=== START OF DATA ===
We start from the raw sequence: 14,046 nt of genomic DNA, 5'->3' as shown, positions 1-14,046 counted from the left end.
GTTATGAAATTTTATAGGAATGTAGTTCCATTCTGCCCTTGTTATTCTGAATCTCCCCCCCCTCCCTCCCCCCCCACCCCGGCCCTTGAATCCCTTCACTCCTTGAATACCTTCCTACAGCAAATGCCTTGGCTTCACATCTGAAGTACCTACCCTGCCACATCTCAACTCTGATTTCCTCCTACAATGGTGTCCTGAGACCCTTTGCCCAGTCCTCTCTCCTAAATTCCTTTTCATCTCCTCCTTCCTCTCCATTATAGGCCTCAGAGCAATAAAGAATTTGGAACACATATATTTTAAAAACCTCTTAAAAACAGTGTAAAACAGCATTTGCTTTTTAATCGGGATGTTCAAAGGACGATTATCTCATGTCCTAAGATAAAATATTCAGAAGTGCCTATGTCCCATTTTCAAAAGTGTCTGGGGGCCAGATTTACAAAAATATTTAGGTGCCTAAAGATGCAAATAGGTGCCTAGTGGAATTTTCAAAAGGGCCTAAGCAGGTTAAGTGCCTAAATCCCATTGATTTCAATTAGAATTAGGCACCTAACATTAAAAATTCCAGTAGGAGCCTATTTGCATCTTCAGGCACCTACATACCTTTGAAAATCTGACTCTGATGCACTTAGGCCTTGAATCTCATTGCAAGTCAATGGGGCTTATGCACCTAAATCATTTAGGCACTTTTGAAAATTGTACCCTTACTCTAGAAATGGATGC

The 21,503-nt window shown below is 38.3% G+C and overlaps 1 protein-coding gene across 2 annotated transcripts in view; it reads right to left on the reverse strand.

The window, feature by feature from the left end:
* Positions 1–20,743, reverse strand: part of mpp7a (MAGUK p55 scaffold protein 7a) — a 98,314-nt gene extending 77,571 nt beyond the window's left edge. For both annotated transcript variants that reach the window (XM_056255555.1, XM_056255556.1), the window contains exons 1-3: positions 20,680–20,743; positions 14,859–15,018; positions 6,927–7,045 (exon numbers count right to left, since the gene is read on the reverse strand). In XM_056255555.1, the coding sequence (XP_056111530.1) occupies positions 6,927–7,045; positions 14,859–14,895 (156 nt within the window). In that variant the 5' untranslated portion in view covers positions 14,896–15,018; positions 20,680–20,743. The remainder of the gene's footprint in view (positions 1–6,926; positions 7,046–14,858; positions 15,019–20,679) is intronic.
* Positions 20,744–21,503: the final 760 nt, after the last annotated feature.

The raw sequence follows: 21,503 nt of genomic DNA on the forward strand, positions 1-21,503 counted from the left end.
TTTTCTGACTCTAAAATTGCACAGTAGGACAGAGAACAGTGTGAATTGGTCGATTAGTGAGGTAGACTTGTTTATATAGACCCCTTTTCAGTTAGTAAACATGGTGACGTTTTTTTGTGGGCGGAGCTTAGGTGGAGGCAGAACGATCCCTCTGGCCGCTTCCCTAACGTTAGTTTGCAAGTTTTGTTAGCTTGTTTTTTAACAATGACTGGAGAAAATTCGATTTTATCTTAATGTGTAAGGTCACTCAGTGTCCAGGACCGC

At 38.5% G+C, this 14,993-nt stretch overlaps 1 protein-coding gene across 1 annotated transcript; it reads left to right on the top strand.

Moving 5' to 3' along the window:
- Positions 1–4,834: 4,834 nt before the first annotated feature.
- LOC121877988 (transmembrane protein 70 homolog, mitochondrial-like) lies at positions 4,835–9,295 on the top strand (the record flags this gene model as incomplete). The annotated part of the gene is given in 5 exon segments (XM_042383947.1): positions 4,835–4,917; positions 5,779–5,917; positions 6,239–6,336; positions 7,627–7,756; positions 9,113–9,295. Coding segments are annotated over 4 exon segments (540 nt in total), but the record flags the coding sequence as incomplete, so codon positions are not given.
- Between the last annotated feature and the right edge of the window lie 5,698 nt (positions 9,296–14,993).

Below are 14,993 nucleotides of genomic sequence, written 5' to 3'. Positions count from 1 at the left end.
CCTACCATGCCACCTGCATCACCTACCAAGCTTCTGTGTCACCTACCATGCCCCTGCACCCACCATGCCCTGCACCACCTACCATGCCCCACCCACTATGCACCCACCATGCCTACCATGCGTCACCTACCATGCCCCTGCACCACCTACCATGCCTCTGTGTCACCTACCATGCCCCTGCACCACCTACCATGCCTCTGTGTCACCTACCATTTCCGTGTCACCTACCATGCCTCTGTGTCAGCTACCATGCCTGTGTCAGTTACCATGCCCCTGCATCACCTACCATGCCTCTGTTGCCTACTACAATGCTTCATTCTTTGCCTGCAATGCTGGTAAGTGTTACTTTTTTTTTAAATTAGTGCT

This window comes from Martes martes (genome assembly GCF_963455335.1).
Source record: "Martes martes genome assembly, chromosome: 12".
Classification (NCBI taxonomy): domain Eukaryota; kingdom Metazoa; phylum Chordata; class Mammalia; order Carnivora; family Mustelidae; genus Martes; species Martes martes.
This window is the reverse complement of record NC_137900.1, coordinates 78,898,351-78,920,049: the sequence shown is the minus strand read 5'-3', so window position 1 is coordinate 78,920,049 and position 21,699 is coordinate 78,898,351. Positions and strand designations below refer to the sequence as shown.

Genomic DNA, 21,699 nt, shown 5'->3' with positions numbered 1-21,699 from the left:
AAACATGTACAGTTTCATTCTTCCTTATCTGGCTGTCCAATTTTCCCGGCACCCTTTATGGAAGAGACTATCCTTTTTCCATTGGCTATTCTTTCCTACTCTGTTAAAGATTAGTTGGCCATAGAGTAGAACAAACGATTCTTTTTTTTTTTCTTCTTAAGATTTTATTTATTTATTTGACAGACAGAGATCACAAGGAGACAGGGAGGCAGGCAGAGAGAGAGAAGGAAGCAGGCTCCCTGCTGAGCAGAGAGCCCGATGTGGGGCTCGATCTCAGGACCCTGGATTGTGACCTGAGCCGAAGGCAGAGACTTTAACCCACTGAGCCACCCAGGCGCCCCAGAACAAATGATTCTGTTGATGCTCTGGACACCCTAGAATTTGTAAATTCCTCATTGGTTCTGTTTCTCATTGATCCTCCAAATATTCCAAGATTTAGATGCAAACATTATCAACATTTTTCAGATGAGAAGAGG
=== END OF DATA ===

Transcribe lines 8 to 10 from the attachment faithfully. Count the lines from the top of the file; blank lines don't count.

TTTTCTGACTCTAAAATTGCACAGTAGGACAGAGAACAGTGTGAATTGGTCGATTAGTGAGGTAGACTTGTTTATATAGACCCCTTTTCAGTTAGTAAACATGGTGACGTTTTTTTGTGGGCGGAGCTTAGGTGGAGGCAGAACGATCCCTCTGGCCGCTTCCCTAACGTTAGTTTGCAAGTTTTGTTAGCTTGTTTTTTAACAATGACTGGAGAAAATTCGATTTTATCTTAATGTGTAAGGTCACTCAGTGTCCAGGACCGC

At 38.5% G+C, this 14,993-nt stretch overlaps 1 protein-coding gene across 1 annotated transcript; it reads left to right on the top strand.

Moving 5' to 3' along the window: